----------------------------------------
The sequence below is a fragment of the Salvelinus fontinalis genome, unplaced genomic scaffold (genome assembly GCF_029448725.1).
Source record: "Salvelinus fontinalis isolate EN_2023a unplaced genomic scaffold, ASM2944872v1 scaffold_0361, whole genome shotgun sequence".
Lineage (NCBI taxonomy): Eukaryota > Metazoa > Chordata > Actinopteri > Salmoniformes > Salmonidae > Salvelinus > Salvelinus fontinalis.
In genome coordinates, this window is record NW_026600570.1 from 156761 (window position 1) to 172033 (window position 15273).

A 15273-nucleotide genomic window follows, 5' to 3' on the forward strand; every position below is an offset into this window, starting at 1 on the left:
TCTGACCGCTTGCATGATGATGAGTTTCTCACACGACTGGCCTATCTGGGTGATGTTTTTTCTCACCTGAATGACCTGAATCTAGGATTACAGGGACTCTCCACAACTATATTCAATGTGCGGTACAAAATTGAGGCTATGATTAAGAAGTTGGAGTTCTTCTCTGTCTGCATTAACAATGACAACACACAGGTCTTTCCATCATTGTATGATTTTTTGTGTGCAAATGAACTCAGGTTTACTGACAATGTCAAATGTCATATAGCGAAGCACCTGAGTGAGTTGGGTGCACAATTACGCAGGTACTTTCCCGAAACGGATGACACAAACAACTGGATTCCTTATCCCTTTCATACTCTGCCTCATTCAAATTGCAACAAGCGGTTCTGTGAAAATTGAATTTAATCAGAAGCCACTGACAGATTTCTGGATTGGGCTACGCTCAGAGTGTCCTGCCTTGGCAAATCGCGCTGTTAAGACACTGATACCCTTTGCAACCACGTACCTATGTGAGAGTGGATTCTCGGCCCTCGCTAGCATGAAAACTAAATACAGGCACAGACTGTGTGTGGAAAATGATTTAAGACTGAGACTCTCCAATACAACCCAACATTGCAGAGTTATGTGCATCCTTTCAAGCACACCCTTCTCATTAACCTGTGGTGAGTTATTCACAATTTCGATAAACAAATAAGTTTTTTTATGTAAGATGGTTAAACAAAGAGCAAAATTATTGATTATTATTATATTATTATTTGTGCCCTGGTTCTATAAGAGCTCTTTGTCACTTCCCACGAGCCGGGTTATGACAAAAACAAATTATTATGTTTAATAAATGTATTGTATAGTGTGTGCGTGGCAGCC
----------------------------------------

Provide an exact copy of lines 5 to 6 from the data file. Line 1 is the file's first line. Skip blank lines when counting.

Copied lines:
A 15273-nucleotide genomic window follows, 5' to 3' on the forward strand; every position below is an offset into this window, starting at 1 on the left:
TCTGACCGCTTGCATGATGATGAGTTTCTCACACGACTGGCCTATCTGGGTGATGTTTTTTCTCACCTGAATGACCTGAATCTAGGATTACAGGGACTCTCCACAACTATATTCAATGTGCGGTACAAAATTGAGGCTATGATTAAGAAGTTGGAGTTCTTCTCTGTCTGCATTAACAATGACAACACACAGGTCTTTCCATCATTGTATGATTTTTTGTGTGCAAATGAACTCAGGTTTACTGACAATGTCAAATGTCATATAGCGAAGCACCTGAGTGAGTTGGGTGCACAATTACGCAGGTACTTTCCCGAAACGGATGACACAAACAACTGGATTCCTTATCCCTTTCATACTCTGCCTCATTCAAATTGCAACAAGCGGTTCTGTGAAAATTGAATTTAATCAGAAGCCACTGACAGATTTCTGGATTGGGCTACGCTCAGAGTGTCCTGCCTTGGCAAATCGCGCTGTTAAGACACTGATACCCTTTGCAACCACGTACCTATGTGAGAGTGGATTCTCGGCCCTCGCTAGCATGAAAACTAAATACAGGCACAGACTGTGTGTGGAAAATGATTTAAGACTGAGACTCTCCAATACAACCCAACATTGCAGAGTTATGTGCATCCTTTCAAGCACACCCTTCTCATTAACCTGTGGTGAGTTATTCACAATTTCGATAAACAAATAAGTTTTTTTATGTAAGATGGTTAAACAAAGAGCAAAATTATTGATTATTATTATATTATTATTTGTGCCCTGGTTCTATAAGAGCTCTTTGTCACTTCCCACGAGCCGGGTTATGACAAAAACAAATTATTATGTTTAATAAATGTATTGTATAGTGTGTGCGTGGCAGCC